For Faculty and Staff

Types of Disabilities

The term "Disability” as is defined in the Human Rights Act (2010), along with information regarding the guidelines for physical and mental disabilities, can be found in the Policy on Accommodations for Students with Disabilities.

Types of physical and mental disabilities can include, but are not limited to, the following:

All students that are enrolled at Marine Institute with a documented disability are encouraged to apply for academic accommodations with Disability Services.

Types of Accommodations

The following are examples of types of accommodations that might be requested by a student with a disability. For more information, please contact Disability Services at 757-0702.

Academic Accommodations

An academic accommodation, as defined by the Policy on Academic Accommodations for Students with Disabilities, is "a change to teaching or evaluation process, which is designed to accommodate the particular needs of a student with a Disability without compromising Academic Integrity of the course, program, or assignment."

All requests for accommodation (e.g., additional time to write a test) must be based on documented need. It is the responsibility of the individual requesting an academic accommodation to provide the necessary documentation to Student Services.

Test/In-Class Assignment Accommodations

Some examples of the test/in-class assignment accommodations that have been made by the university include:

Extended Time

Specified extended time (e.g., time and one-half) is the most common and perhaps easiest accommodation to implement. The appropriate amount of additional time will depend on the specific circumstances of each individual student.

Scribe

Scribing is the process whereby a student dictates responses to a designated scribe, who does the actual writing. Details of this accommodation should be carefully explained to the student and the scribe, including spelling, grammar, and punctuation requirements.

Scribes are made aware of the rules of scribing by the Student Affairs Officer. This accommodation is commonly used, for example, by students with limited manual dexterity or certain types of learning disabilities.

Reader

A reader is a person who is designated to read the test aloud to the student. This accommodation is commonly used, for example, by students with certain types of learning disabilities and visual impairments.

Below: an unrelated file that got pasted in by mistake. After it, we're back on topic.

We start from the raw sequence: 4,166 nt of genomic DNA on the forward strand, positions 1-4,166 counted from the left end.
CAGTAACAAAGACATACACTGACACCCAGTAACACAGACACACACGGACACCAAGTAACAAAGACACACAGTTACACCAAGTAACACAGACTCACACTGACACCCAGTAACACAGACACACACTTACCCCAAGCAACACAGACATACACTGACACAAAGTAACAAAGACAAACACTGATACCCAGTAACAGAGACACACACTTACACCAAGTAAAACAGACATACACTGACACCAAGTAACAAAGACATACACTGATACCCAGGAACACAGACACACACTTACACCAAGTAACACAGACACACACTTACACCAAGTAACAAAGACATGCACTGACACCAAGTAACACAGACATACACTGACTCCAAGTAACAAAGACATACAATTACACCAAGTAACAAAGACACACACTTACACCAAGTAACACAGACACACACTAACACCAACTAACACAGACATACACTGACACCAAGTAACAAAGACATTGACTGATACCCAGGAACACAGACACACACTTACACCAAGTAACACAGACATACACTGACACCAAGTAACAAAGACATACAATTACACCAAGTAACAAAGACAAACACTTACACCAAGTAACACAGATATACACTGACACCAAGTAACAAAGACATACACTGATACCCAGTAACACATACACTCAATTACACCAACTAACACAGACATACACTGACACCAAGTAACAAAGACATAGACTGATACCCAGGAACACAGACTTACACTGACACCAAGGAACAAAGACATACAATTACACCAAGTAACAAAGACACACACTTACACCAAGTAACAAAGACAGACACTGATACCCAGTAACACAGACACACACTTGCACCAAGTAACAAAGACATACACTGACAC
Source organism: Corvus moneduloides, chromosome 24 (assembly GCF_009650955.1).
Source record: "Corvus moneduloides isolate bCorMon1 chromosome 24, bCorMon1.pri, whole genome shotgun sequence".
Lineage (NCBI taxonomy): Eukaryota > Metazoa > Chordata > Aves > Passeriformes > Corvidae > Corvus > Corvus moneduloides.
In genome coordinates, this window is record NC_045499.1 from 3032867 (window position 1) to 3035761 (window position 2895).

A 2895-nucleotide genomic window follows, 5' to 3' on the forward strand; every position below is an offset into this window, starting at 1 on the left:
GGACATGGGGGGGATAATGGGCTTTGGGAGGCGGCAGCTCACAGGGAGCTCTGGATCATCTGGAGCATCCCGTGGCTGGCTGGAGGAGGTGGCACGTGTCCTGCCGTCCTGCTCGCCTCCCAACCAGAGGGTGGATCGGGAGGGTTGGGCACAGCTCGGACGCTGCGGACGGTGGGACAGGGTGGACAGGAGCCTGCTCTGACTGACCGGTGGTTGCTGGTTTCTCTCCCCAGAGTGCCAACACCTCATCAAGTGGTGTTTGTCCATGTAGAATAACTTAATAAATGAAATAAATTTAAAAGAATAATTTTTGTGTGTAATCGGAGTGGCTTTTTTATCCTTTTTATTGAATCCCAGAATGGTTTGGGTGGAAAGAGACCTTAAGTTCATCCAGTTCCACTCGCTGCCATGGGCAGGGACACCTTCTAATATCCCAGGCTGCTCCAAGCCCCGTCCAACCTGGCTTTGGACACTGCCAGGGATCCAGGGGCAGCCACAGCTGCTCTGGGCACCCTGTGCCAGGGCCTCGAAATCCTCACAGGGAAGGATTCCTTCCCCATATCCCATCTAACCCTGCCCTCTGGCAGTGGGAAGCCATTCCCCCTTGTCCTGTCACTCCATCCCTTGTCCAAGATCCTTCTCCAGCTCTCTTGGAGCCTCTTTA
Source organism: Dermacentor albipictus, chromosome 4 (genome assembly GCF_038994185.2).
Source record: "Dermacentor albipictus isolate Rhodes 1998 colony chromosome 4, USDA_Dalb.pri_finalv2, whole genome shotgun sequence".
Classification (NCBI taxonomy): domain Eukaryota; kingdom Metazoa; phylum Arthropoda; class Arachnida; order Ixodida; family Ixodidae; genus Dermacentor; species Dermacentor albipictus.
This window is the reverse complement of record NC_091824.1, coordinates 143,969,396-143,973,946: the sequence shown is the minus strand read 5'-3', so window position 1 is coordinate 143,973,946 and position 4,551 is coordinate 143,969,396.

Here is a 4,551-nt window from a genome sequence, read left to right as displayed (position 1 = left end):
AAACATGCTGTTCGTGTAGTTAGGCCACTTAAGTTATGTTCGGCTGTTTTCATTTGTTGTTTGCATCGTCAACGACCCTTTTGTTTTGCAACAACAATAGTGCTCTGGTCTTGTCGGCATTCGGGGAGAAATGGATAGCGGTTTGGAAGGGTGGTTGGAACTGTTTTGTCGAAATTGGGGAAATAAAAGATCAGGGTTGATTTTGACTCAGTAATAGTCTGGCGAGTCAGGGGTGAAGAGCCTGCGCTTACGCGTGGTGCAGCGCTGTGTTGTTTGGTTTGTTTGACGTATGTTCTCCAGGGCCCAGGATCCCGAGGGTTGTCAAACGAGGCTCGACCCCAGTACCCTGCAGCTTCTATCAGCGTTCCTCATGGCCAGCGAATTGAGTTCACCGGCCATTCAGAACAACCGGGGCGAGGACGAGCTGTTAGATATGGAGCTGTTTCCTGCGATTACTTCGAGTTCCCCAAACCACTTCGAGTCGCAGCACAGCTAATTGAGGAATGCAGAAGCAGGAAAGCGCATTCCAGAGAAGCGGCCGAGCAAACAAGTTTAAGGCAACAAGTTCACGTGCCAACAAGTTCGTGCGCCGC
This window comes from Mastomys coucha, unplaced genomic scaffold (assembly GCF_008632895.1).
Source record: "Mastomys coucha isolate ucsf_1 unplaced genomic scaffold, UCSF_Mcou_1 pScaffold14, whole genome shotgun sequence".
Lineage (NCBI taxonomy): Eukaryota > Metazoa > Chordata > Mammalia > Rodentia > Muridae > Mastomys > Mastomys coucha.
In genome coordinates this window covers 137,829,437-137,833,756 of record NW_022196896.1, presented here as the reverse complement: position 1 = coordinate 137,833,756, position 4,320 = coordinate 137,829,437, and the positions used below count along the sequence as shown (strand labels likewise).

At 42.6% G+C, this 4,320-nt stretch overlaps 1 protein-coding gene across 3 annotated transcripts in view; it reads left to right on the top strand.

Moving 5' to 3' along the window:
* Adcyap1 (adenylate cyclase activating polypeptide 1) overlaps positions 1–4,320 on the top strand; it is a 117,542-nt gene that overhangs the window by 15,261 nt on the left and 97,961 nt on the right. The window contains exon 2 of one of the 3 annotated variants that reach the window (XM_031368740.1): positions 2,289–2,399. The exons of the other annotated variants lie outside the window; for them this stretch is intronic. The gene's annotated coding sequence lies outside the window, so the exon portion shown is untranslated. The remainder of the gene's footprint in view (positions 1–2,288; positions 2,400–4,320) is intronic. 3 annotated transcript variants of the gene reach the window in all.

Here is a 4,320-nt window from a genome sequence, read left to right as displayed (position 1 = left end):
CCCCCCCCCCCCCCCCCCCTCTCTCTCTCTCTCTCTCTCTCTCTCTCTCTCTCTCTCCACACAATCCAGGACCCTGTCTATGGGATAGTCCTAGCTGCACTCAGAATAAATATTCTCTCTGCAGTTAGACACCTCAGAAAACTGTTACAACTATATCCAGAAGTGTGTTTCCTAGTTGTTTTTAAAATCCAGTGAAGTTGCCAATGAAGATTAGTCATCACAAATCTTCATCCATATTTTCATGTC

Environmental Changes

Students may need to write their tests in a quieter, less distracting environment, or at a different time of day.

Alternatives to written tests

Some examples of alternative tests include:

  • The student may be able to write the answers if the test or assignment is presented orally.
  • The test may be presented on an audio tape and the student responds on another audio tape.
  • The test may be read to the student and the answers scribed.
  • The student may be interviewed on the material and asked to demonstrate their knowledge orally.

To ensure that the student has adequate time to properly prepare for the oral exam, it is important that the instructor provide an advance explanation of the test format, expectations and grading procedure.

Alternatives to oral tests

Some alternatives to oral evaluation might include:

  • replacing an oral presentation with a written presentation;
  • allow the student to tape the oral presentation in a more relaxed environment (e.g., at home);
  • permit someone else to read the student's prepared talk and
  • allow the student to give their oral presentation using adaptive technology such as the JAWS screen reading software.
Classroom Accommodations

Some examples of classroom accommodations, where possible, include:

  • assistive devices or auxiliary aids (e.g., the instructor uses an FM assistive listening device for a student who is hard of hearing);
  • oral or sign language interpreters for students who are deaf;
  • wheelchair desk and/or a preferential seating location;
  • breaks during class time (e.g., student exits room momentarily when pain becomes unmanageable). In such cases, students may wish to ask a classmate to share lecture notes with them (to be their peer note taker);
  • note-taking assistance (e.g., use of No-Carbon-Required [NCR] paper). For assistance arranging a note taker, students are advised to consult with Disability Services;
  • helping a student to obtain alternative format materials (e.g., electronic text, braille, or audiotape). Assistance is typically provided by Disability Services or by other on- or off-campus service providers such as the campus library or the Canadian National Institute for the Blind. This does not include financial assistance and
  • move classes, where practical, for wheelchair accessibility.